Starting Now: A Blossom Street Novel
Format: PDF / Kindle (mobi) / ePub
#1 NEW YORK TIMES BESTSELLER
Debbie Macomber returns to Seattle’s beloved Blossom Street in this heartfelt tale of friendship, renewal, and discovering what’s truly important in life.
For years Libby Morgan dreamed only of making partner in her competitive, high-pressure law firm. She sacrificed everything for her career—her friends, her marriage, her chance at creating a family. When her boss calls Libby into his office, she assumes it will finally be good news, but nothing can prepare her for the shocking reality: She’s been let go and must rebuild her entire life . . . starting now.
With no job prospects in sight, Libby reaches out to old friends and spends her afternoons at A Good Yarn, the local knitting store. There she forms a close bond with Lydia, the sweet-natured shop owner; Lydia’s spirited teenage daughter, Casey; and Casey’s best friend, Ava, a shy yet troubled girl who will shape Libby’s future in surprising and profound ways.
As A Good Yarn becomes a second home—and the women a new kind of family—Libby relishes the different person she’s become. She even finds time for romance with a charming and handsome doctor who seems to be her perfect match. But just as everything is coming together, Libby must make a choice that could forever change the life she holds so dear.
Warmly told and richly textured, Starting Now is filled with the promise of new beginnings and the unending delights of companionship and love.
Praise for Starting Now
“Debbie Macomber is undoubtedly among America’s favorite authors [with] a masterful gift of creating tales that are both mesmerizing and inspiring. . . . Her Blossom Street characters seem as warm and caring as beloved friends.”—Wichita Falls Times Record News
“There is a reason that legions of Macomber fans ask for more Blossom Street books. They fully engage her readers as her characters discover happiness, purpose, and meaning in life.”—Booklist (starred review)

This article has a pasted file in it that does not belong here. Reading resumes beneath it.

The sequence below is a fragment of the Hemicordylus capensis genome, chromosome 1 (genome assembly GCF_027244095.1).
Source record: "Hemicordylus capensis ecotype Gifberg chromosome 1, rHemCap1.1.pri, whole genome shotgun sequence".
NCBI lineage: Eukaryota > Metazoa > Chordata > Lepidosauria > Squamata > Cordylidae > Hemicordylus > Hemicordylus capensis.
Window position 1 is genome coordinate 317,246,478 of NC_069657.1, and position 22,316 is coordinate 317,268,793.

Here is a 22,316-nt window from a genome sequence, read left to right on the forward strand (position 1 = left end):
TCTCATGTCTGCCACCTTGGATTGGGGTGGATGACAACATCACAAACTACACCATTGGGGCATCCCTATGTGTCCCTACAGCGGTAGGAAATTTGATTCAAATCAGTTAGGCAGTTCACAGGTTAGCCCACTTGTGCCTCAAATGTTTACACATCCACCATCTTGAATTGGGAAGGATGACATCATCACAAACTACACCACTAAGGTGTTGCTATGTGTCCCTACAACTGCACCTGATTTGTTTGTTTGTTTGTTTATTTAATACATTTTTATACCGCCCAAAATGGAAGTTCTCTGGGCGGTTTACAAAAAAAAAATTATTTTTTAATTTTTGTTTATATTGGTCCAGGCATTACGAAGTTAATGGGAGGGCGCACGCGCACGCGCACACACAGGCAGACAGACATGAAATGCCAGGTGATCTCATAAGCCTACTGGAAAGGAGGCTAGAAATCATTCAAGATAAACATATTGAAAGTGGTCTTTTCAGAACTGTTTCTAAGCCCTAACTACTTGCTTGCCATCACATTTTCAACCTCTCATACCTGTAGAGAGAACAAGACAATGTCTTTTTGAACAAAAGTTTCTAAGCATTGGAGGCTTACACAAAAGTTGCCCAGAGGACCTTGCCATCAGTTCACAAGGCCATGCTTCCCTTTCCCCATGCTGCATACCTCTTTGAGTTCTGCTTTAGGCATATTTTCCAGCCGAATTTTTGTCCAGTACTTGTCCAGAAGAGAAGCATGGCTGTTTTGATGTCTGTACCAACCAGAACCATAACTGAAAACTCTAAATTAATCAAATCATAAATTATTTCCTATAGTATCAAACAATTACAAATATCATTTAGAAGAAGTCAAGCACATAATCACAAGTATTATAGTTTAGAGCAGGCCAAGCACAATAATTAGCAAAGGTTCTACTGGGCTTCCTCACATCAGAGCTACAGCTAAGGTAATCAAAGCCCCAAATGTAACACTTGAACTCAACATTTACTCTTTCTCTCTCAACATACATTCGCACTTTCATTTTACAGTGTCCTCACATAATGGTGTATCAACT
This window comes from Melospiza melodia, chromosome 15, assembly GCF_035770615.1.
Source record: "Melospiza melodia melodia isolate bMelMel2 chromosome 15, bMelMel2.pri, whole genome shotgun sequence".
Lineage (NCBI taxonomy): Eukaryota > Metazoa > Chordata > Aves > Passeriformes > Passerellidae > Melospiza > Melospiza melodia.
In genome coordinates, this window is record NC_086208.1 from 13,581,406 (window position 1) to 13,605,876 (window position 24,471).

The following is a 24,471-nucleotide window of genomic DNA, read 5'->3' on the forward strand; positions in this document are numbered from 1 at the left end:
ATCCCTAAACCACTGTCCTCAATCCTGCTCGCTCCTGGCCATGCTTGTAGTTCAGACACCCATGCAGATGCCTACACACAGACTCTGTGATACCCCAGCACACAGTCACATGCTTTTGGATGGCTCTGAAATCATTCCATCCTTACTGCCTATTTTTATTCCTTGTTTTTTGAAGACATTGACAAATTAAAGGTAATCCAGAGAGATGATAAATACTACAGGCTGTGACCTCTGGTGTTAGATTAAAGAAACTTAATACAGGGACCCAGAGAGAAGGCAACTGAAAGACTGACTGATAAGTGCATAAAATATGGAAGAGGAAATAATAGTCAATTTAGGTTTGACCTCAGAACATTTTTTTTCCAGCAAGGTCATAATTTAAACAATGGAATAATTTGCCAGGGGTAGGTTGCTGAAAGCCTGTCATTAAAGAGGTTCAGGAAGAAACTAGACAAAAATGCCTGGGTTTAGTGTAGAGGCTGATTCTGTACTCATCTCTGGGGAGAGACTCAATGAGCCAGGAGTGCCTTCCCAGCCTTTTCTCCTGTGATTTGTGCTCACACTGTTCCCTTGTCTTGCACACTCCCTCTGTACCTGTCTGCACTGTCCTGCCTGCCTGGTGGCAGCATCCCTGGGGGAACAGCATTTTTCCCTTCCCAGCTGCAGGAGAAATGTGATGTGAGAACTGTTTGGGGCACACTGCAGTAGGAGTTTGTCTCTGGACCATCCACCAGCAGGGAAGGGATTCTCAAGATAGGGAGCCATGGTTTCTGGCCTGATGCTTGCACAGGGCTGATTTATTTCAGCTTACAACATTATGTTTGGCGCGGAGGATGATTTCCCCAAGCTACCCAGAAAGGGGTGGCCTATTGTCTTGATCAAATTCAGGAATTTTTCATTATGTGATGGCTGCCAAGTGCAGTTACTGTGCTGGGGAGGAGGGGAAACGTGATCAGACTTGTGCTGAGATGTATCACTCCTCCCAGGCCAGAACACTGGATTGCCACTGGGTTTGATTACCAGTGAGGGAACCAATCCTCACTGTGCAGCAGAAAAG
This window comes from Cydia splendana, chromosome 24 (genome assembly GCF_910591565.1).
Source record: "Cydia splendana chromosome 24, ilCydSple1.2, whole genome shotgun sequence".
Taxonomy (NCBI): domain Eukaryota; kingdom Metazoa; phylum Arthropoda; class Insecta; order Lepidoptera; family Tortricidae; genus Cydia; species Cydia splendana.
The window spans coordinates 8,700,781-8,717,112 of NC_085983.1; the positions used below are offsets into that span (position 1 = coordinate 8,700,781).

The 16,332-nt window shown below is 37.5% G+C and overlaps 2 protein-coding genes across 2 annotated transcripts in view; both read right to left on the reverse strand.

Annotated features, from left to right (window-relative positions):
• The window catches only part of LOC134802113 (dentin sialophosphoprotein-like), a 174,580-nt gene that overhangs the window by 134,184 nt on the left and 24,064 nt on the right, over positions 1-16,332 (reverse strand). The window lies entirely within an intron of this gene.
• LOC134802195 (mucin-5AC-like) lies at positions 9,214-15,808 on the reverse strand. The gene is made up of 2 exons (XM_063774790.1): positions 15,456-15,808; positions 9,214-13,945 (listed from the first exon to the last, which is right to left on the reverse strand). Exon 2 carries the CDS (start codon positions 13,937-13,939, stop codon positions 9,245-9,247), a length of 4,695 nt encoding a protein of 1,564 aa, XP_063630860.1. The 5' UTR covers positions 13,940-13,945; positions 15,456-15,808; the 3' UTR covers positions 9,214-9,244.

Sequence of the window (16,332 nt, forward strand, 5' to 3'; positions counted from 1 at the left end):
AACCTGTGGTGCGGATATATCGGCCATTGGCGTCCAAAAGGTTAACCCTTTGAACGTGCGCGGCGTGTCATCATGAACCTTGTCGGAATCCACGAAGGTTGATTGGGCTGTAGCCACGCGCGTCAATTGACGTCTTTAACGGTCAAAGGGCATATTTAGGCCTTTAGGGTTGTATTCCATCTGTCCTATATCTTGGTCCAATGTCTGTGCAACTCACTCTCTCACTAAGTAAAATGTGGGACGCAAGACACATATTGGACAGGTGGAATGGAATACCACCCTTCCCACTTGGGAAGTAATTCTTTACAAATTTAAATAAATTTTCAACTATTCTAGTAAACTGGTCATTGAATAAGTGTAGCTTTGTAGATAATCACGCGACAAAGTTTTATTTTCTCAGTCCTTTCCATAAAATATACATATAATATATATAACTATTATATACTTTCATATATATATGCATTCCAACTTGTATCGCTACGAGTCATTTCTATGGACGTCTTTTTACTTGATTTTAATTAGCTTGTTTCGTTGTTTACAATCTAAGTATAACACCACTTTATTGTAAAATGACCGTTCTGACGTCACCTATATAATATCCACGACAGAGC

“Macomber understands the often complex nature of a woman’s friendships, as well as the emotional language women use with their friends.”—New York Journal of Books
From the Hardcover edition.
shocked to discover that she’d slept nearly the entire drive there. They were in Woodinville, at the Busbee property. Because it was a surprise party, Phillip had to park his vehicle in a vacant field out of sight of the house and road. They walked toward the house hand in hand. Julie Busbee had arranged for everyone to hide in the barn. She planned to tell Scott his present was in the outbuilding. He’d assume it was the quarter horse he’d wanted. Julie had gotten him the horse, too, but when he
week passed without them attending some sort of social event. They would like to spend more time together, but Todd was busy with his broadcasting career. He had his sights set on getting an anchor position and focused most of his attention on achieving his professional goals. “Hello, Lauren,” Lydia Goetz said, coming up from behind her. “Oh, hi.” Lauren spun around to greet the owner of the yarn store. Lydia’s husband, Brad, had purchased his wife’s wedding band at John Michael Jewelers, where
she thought but didn’t say. At six o’clock, like a precision timepiece, Ben was out the door. Hershel picked up the same pen he’d so carefully positioned only a few moments before and held it between his palms. “You’ve carried a substantial load, which is one reason why this decision has been especially difficult.” “Decision?” she repeated as a sense of dread quickly overtook any elation she’d experienced earlier. “The problem is your lack of ‘making rain,’ ” he said. “You haven’t brought any
around his waist and her face buried in his chest, as she released what appeared to be years of stockpiled tears. She sobbed as violently as if it were the end of the world, as if there was nothing left for her to live for, and she’d lost everything that would ever be precious. The need to comfort her overwhelmed him and he pressed his cheek to the crown of her head. It’d been awkward at first, seeing her cry like this. He’d had his chance—she’d asked him to leave, and by all that was right he
changes in their lives for … Grace.” She stumbled over Amy Jo’s new name. Robin shook her head. “You have a generous heart, Libby.” Libby wasn’t convinced it was generosity as much as self-preservation. She didn’t want the baby furniture at the condo any longer than necessary. It was a constant reminder to her of all she’d lost. “Don’t you have a second appointment this afternoon with those friends of the Buckleys?” Robin asked. “I do.” At three Libby was scheduled to meet with the Nyquist